EDWARD CURR
THE FATHER OF SEPARATION


Many people worked for Victoria's separation from New South Wales but it was Edward Curr who became known as the "Father of Separation". He adopted the cause in 1844 and actively promoted it for the following six years.

Edward was born in 1798 in Sheffield, England, the son of John Curr, a civil engineer who managed the estate of the Duke of Norfolk. After working in a Liverpool office for two years and making a brief visit to Brazil he returned to Sheffield where he married Elizabeth Micklethwait.

Edward and Elizabeth sailed for Van Diemen's Land, arriving in Hobart in February 1820 per "Claudine". Here Edward pursued mercantile interests in partnerships with John Raine and Horatio William Mason. He also obtained a grant of 1,500 acres of land at Cross Marsh from Lieut-Governor Sorrell.

Curr returned to England in 1823 and published his "Account of the Colony of Van Diemen's Land, principally designed for the use of emigrants". He also met up with the promoters of the Van Diemen's Land Company and was appointed their chief agent. He also became a large shareholder in his own right. Arriving back in Hobart in May 1826, Curr set about surveying the borders of the 250,000 acres the company had been promised in the north-west corner of VDL. Circular Head was chosen as the company's base.

My ancestor, William Saunders, was brought out to Circular Head in 1833 by the Van Diemen's Land Company. William was a blacksmith from Tiverton in Devon and travelled on the "Sir Thomas Munro" with Martha his wife and their sons William and James. Shortly after the ship left England their daughter, Emily, was born on board. When William drowned in East Bay at Circular Head in early May 1835, Edward Curr instucted his men to care for the bereaved family. He also wrote of his intention to provide Martha with an annuity and obtain places in the Orphan School for the two youngest children.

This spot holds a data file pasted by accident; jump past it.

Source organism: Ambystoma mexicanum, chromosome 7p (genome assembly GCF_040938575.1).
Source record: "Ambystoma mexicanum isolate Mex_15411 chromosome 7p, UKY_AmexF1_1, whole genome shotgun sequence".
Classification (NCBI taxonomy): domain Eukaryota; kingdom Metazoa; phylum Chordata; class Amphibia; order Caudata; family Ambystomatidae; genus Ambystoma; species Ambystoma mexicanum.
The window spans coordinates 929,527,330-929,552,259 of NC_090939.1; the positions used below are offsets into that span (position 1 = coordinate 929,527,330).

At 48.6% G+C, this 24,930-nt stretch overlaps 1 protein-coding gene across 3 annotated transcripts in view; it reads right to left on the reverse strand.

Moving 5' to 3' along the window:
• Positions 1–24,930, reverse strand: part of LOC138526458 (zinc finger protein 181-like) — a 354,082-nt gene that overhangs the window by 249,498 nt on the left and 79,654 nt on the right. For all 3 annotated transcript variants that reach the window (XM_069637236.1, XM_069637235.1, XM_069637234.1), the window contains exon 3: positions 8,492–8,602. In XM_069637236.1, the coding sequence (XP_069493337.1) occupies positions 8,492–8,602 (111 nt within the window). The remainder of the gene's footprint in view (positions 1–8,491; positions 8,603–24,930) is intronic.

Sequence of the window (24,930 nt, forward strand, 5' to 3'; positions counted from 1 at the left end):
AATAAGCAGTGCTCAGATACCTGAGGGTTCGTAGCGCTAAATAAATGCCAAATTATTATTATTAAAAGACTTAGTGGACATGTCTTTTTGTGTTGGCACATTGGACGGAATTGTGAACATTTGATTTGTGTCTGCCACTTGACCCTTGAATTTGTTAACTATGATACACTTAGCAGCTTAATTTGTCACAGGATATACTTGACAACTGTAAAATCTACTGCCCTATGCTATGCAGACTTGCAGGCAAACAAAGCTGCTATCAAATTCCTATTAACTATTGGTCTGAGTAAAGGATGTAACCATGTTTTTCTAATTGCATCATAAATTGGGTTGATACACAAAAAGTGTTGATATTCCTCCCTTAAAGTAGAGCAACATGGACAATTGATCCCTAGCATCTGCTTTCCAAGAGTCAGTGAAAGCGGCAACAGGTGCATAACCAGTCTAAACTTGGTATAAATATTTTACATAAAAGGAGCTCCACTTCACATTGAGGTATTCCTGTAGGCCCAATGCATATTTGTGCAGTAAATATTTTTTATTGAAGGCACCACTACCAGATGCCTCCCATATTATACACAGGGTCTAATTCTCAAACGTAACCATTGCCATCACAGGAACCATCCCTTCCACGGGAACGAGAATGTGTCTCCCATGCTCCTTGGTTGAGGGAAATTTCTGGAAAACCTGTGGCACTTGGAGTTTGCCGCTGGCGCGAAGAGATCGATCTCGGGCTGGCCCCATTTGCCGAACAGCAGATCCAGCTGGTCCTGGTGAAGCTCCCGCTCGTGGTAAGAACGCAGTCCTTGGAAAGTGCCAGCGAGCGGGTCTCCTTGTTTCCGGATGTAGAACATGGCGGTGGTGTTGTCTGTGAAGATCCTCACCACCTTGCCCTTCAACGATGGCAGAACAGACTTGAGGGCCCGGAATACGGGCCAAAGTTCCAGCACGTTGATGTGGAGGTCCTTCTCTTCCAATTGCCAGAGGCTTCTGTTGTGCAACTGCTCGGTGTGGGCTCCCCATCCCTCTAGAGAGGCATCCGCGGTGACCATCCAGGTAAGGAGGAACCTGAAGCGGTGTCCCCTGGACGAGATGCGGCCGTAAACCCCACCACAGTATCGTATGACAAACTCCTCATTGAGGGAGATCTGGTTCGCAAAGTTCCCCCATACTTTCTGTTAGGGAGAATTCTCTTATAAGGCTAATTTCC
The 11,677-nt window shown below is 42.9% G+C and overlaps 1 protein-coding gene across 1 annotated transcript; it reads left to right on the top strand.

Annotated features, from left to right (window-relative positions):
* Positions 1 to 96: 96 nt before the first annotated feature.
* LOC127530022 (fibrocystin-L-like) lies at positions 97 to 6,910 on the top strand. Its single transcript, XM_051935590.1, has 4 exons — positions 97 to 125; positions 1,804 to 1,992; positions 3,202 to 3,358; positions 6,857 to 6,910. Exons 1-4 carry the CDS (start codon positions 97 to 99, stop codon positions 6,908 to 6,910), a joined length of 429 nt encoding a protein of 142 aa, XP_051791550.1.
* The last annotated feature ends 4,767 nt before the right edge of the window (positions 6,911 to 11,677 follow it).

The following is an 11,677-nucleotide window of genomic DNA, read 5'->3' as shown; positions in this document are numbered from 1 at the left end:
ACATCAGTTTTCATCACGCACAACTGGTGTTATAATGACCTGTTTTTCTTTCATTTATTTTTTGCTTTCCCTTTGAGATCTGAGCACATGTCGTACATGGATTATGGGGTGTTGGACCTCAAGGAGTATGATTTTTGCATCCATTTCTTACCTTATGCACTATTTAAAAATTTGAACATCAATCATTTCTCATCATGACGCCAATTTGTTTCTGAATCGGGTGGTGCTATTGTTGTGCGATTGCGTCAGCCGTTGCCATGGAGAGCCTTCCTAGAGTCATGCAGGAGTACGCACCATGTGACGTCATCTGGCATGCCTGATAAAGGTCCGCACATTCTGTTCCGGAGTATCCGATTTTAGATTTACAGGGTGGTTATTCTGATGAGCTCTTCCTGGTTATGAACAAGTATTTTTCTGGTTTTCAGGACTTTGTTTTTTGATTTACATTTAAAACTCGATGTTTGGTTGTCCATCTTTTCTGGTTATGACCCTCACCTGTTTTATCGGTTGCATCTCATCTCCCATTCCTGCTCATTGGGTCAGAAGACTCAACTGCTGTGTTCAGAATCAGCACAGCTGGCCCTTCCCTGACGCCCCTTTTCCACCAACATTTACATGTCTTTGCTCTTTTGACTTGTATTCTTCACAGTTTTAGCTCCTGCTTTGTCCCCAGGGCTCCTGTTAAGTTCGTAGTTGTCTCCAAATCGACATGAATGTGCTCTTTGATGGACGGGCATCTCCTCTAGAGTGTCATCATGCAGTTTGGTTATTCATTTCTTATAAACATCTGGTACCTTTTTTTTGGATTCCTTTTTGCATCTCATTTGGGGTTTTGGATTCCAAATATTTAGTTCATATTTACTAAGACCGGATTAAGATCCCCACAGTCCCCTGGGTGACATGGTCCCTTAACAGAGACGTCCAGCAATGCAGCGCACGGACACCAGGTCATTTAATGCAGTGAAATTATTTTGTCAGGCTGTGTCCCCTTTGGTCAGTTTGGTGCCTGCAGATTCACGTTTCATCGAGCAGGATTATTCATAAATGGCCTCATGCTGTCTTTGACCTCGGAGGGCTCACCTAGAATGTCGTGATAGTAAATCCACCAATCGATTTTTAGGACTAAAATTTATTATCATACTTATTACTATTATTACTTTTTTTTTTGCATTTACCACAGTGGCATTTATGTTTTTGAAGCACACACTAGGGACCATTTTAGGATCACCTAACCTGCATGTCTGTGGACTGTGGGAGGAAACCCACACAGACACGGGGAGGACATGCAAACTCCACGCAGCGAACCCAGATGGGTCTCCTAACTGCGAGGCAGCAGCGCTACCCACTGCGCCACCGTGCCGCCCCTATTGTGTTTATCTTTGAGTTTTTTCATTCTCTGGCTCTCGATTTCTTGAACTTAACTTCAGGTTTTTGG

In September 1839 Edward visited Port Phillip from Circular Head per "Minerva" with his son Edward Micklethwait Curr. He visited Melbourne again in December 1840 and bought the "Wolfscrag" pastoral run which was located about 70 miles from Melbourne, not far from the present town of Heathcote. On his return to VDL he arranged for his son Edward M. Curr to travel to Port Phillip and manage it for him.

Edward returned to Melbourne with his wife and family in March 1842 per "Eagle" and they took up residence at "St. Helier's" on the Yarra River at Abbotsford. As chairman of the Separation League he prepared many petitions and chaired many public meetings. When Earl Grey, having been nominated by Thomas McCombie and John Pascoe Fawkner, was elected as Melbourne's representative in the New South Wales Legislative Council it was Edward Curr who wrote to the Earl in London advising him of his win.

Edward died on 16 November 1850, five days after news of Separation reached Melbourne on the "Lysander". He was survived by his wife and eleven of their children.

Further details about his life can be found in the "Australian Dictionary of Biography".

Contributed by Alexander Romanov-Hughes (PPPG Member No. 52)


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